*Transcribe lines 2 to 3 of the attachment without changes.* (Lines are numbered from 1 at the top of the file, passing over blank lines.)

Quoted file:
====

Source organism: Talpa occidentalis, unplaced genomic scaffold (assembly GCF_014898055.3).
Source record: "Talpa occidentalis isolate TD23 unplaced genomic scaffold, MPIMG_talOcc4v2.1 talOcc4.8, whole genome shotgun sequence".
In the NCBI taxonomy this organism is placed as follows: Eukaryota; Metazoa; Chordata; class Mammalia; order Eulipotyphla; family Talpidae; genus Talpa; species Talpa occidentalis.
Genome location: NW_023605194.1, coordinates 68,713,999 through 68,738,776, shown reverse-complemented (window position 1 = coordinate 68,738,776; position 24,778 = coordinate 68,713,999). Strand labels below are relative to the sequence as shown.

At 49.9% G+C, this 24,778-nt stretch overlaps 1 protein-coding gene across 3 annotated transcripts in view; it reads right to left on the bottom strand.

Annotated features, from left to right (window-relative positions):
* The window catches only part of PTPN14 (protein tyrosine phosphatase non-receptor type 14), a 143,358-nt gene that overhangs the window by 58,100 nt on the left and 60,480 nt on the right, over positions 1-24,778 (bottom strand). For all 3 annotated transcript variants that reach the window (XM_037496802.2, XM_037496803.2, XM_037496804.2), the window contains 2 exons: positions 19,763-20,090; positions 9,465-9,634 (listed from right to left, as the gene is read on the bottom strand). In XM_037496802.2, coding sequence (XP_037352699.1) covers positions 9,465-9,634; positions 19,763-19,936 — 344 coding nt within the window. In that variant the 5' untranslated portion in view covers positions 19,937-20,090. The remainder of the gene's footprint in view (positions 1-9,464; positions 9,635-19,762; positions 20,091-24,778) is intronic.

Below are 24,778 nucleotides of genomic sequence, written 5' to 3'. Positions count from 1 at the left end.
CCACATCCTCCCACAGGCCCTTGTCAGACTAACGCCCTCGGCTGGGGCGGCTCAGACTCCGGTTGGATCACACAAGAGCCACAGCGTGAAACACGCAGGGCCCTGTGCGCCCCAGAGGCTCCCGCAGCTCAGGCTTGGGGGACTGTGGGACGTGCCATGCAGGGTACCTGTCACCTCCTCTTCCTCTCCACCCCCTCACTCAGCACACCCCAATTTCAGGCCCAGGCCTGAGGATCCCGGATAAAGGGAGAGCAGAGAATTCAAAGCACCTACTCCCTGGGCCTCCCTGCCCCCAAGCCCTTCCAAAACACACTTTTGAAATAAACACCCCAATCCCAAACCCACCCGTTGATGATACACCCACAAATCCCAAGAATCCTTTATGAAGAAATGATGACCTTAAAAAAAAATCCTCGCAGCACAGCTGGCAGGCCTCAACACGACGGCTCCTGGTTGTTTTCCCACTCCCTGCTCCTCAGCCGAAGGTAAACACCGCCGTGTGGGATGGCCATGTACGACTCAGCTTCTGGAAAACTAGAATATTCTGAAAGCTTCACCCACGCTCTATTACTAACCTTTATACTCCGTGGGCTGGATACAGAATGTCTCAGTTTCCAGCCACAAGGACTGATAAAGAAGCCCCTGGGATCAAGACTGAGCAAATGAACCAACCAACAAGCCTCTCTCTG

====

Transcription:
Source record: "Talpa occidentalis isolate TD23 unplaced genomic scaffold, MPIMG_talOcc4v2.1 talOcc4.8, whole genome shotgun sequence".
In the NCBI taxonomy this organism is placed as follows: Eukaryota; Metazoa; Chordata; class Mammalia; order Eulipotyphla; family Talpidae; genus Talpa; species Talpa occidentalis.